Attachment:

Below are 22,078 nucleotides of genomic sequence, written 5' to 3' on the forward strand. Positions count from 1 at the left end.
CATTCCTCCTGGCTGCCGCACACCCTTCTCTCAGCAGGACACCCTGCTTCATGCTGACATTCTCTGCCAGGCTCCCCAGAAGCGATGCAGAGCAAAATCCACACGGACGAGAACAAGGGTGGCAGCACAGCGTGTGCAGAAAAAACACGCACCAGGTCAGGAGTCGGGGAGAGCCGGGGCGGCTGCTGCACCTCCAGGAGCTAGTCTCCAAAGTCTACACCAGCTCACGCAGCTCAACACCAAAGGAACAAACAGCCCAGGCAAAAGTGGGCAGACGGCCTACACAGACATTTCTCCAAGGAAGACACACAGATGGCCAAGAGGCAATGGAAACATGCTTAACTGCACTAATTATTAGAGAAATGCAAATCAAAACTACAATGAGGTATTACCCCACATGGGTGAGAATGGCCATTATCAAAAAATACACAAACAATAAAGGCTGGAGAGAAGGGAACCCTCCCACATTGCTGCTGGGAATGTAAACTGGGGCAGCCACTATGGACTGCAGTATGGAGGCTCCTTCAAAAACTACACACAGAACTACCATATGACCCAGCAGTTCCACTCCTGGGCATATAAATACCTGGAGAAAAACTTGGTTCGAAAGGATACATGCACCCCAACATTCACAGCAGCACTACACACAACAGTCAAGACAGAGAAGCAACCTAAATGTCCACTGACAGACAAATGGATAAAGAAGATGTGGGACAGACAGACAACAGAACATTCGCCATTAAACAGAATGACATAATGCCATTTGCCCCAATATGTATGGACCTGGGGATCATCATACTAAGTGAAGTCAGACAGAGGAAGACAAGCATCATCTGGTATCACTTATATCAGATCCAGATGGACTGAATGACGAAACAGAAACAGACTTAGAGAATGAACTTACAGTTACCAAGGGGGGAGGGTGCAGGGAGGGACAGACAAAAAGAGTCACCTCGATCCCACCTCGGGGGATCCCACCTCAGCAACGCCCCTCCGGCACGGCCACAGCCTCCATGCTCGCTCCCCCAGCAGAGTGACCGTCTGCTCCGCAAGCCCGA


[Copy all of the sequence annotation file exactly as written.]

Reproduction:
Below are 22,078 nucleotides of genomic sequence, written 5' to 3' on the forward strand. Positions count from 1 at the left end.
CATTCCTCCTGGCTGCCGCACACCCTTCTCTCAGCAGGACACCCTGCTTCATGCTGACATTCTCTGCCAGGCTCCCCAGAAGCGATGCAGAGCAAAATCCACACGGACGAGAACAAGGGTGGCAGCACAGCGTGTGCAGAAAAAACACGCACCAGGTCAGGAGTCGGGGAGAGCCGGGGCGGCTGCTGCACCTCCAGGAGCTAGTCTCCAAAGTCTACACCAGCTCACGCAGCTCAACACCAAAGGAACAAACAGCCCAGGCAAAAGTGGGCAGACGGCCTACACAGACATTTCTCCAAGGAAGACACACAGATGGCCAAGAGGCAATGGAAACATGCTTAACTGCACTAATTATTAGAGAAATGCAAATCAAAACTACAATGAGGTATTACCCCACATGGGTGAGAATGGCCATTATCAAAAAATACACAAACAATAAAGGCTGGAGAGAAGGGAACCCTCCCACATTGCTGCTGGGAATGTAAACTGGGGCAGCCACTATGGACTGCAGTATGGAGGCTCCTTCAAAAACTACACACAGAACTACCATATGACCCAGCAGTTCCACTCCTGGGCATATAAATACCTGGAGAAAAACTTGGTTCGAAAGGATACATGCACCCCAACATTCACAGCAGCACTACACACAACAGTCAAGACAGAGAAGCAACCTAAATGTCCACTGACAGACAAATGGATAAAGAAGATGTGGGACAGACAGACAACAGAACATTCGCCATTAAACAGAATGACATAATGCCATTTGCCCCAATATGTATGGACCTGGGGATCATCATACTAAGTGAAGTCAGACAGAGGAAGACAAGCATCATCTGGTATCACTTATATCAGATCCAGATGGACTGAATGACGAAACAGAAACAGACTTAGAGAATGAACTTACAGTTACCAAGGGGGGAGGGTGCAGGGAGGGACAGACAAAAAGAGTCACCTCGATCCCACCTCGGGGGATCCCACCTCAGCAACGCCCCTCCGGCACGGCCACAGCCTCCATGCTCGCTCCCCCAGCAGAGTGACCGTCTGCTCCGCAAGCCCGA